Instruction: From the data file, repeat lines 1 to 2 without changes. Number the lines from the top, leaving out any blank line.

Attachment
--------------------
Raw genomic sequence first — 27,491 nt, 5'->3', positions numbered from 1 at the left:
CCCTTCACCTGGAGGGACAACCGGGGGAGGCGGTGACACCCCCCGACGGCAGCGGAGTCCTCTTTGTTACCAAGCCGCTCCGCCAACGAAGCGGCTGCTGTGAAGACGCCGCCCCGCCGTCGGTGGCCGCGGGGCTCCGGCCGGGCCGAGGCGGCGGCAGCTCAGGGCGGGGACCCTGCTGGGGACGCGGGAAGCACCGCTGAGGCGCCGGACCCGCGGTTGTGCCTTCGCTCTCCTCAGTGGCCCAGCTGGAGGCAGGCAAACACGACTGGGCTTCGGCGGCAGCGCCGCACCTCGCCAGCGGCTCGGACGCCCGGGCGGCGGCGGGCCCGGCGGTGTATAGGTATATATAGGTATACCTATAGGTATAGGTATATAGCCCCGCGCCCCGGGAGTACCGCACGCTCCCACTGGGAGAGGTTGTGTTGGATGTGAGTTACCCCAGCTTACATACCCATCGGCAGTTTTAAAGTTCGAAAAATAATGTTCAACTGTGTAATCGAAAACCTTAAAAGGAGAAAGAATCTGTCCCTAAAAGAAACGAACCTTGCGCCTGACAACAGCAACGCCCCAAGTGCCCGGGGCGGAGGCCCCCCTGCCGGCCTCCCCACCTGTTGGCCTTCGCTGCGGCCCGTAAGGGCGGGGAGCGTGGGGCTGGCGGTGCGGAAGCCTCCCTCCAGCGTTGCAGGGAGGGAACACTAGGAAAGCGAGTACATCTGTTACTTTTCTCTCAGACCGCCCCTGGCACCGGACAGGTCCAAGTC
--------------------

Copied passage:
Raw genomic sequence first — 27,491 nt, 5'->3', positions numbered from 1 at the left:
CCCTTCACCTGGAGGGACAACCGGGGGAGGCGGTGACACCCCCCGACGGCAGCGGAGTCCTCTTTGTTACCAAGCCGCTCCGCCAACGAAGCGGCTGCTGTGAAGACGCCGCCCCGCCGTCGGTGGCCGCGGGGCTCCGGCCGGGCCGAGGCGGCGGCAGCTCAGGGCGGGGACCCTGCTGGGGACGCGGGAAGCACCGCTGAGGCGCCGGACCCGCGGTTGTGCCTTCGCTCTCCTCAGTGGCCCAGCTGGAGGCAGGCAAACACGACTGGGCTTCGGCGGCAGCGCCGCACCTCGCCAGCGGCTCGGACGCCCGGGCGGCGGCGGGCCCGGCGGTGTATAGGTATATATAGGTATACCTATAGGTATAGGTATATAGCCCCGCGCCCCGGGAGTACCGCACGCTCCCACTGGGAGAGGTTGTGTTGGATGTGAGTTACCCCAGCTTACATACCCATCGGCAGTTTTAAAGTTCGAAAAATAATGTTCAACTGTGTAATCGAAAACCTTAAAAGGAGAAAGAATCTGTCCCTAAAAGAAACGAACCTTGCGCCTGACAACAGCAACGCCCCAAGTGCCCGGGGCGGAGGCCCCCCTGCCGGCCTCCCCACCTGTTGGCCTTCGCTGCGGCCCGTAAGGGCGGGGAGCGTGGGGCTGGCGGTGCGGAAGCCTCCCTCCAGCGTTGCAGGGAGGGAACACTAGGAAAGCGAGTACATCTGTTACTTTTCTCTCAGACCGCCCCTGGCACCGGACAGGTCCAAGTC